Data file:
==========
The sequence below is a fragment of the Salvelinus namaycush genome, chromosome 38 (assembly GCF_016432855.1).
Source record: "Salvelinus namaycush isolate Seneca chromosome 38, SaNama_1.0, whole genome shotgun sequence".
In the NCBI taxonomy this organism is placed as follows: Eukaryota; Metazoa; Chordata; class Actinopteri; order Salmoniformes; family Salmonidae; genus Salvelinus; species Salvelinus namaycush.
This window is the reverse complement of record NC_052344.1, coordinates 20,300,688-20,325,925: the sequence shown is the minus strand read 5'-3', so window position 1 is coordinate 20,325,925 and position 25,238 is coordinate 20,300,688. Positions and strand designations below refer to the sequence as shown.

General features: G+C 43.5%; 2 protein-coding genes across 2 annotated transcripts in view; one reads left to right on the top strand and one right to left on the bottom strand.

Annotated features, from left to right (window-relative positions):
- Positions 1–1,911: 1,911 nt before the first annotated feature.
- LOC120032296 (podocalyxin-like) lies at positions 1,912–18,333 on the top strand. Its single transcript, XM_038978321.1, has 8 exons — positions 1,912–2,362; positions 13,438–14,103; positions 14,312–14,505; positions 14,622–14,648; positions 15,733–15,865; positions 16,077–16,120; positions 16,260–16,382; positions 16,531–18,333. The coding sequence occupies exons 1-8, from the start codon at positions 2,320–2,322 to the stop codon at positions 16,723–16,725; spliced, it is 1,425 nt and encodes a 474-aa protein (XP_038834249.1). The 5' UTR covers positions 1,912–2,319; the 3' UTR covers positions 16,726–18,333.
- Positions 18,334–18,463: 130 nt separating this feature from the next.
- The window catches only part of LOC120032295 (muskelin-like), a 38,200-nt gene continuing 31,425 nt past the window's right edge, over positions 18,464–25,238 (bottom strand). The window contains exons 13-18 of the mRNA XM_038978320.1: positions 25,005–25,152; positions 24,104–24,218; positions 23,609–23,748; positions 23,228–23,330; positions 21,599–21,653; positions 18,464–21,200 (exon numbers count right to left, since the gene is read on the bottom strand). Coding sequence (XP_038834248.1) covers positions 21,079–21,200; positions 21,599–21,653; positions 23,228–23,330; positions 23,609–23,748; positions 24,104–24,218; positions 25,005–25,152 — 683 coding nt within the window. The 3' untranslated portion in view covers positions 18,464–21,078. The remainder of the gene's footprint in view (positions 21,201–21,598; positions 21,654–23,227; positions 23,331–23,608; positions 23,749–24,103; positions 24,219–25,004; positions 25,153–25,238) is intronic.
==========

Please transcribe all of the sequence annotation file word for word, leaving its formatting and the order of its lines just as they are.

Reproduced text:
The sequence below is a fragment of the Salvelinus namaycush genome, chromosome 38 (assembly GCF_016432855.1).
Source record: "Salvelinus namaycush isolate Seneca chromosome 38, SaNama_1.0, whole genome shotgun sequence".
In the NCBI taxonomy this organism is placed as follows: Eukaryota; Metazoa; Chordata; class Actinopteri; order Salmoniformes; family Salmonidae; genus Salvelinus; species Salvelinus namaycush.
This window is the reverse complement of record NC_052344.1, coordinates 20,300,688-20,325,925: the sequence shown is the minus strand read 5'-3', so window position 1 is coordinate 20,325,925 and position 25,238 is coordinate 20,300,688. Positions and strand designations below refer to the sequence as shown.

General features: G+C 43.5%; 2 protein-coding genes across 2 annotated transcripts in view; one reads left to right on the top strand and one right to left on the bottom strand.

Annotated features, from left to right (window-relative positions):
- Positions 1–1,911: 1,911 nt before the first annotated feature.
- LOC120032296 (podocalyxin-like) lies at positions 1,912–18,333 on the top strand. Its single transcript, XM_038978321.1, has 8 exons — positions 1,912–2,362; positions 13,438–14,103; positions 14,312–14,505; positions 14,622–14,648; positions 15,733–15,865; positions 16,077–16,120; positions 16,260–16,382; positions 16,531–18,333. The coding sequence occupies exons 1-8, from the start codon at positions 2,320–2,322 to the stop codon at positions 16,723–16,725; spliced, it is 1,425 nt and encodes a 474-aa protein (XP_038834249.1). The 5' UTR covers positions 1,912–2,319; the 3' UTR covers positions 16,726–18,333.
- Positions 18,334–18,463: 130 nt separating this feature from the next.
- The window catches only part of LOC120032295 (muskelin-like), a 38,200-nt gene continuing 31,425 nt past the window's right edge, over positions 18,464–25,238 (bottom strand). The window contains exons 13-18 of the mRNA XM_038978320.1: positions 25,005–25,152; positions 24,104–24,218; positions 23,609–23,748; positions 23,228–23,330; positions 21,599–21,653; positions 18,464–21,200 (exon numbers count right to left, since the gene is read on the bottom strand). Coding sequence (XP_038834248.1) covers positions 21,079–21,200; positions 21,599–21,653; positions 23,228–23,330; positions 23,609–23,748; positions 24,104–24,218; positions 25,005–25,152 — 683 coding nt within the window. The 3' untranslated portion in view covers positions 18,464–21,078. The remainder of the gene's footprint in view (positions 21,201–21,598; positions 21,654–23,227; positions 23,331–23,608; positions 23,749–24,103; positions 24,219–25,004; positions 25,153–25,238) is intronic.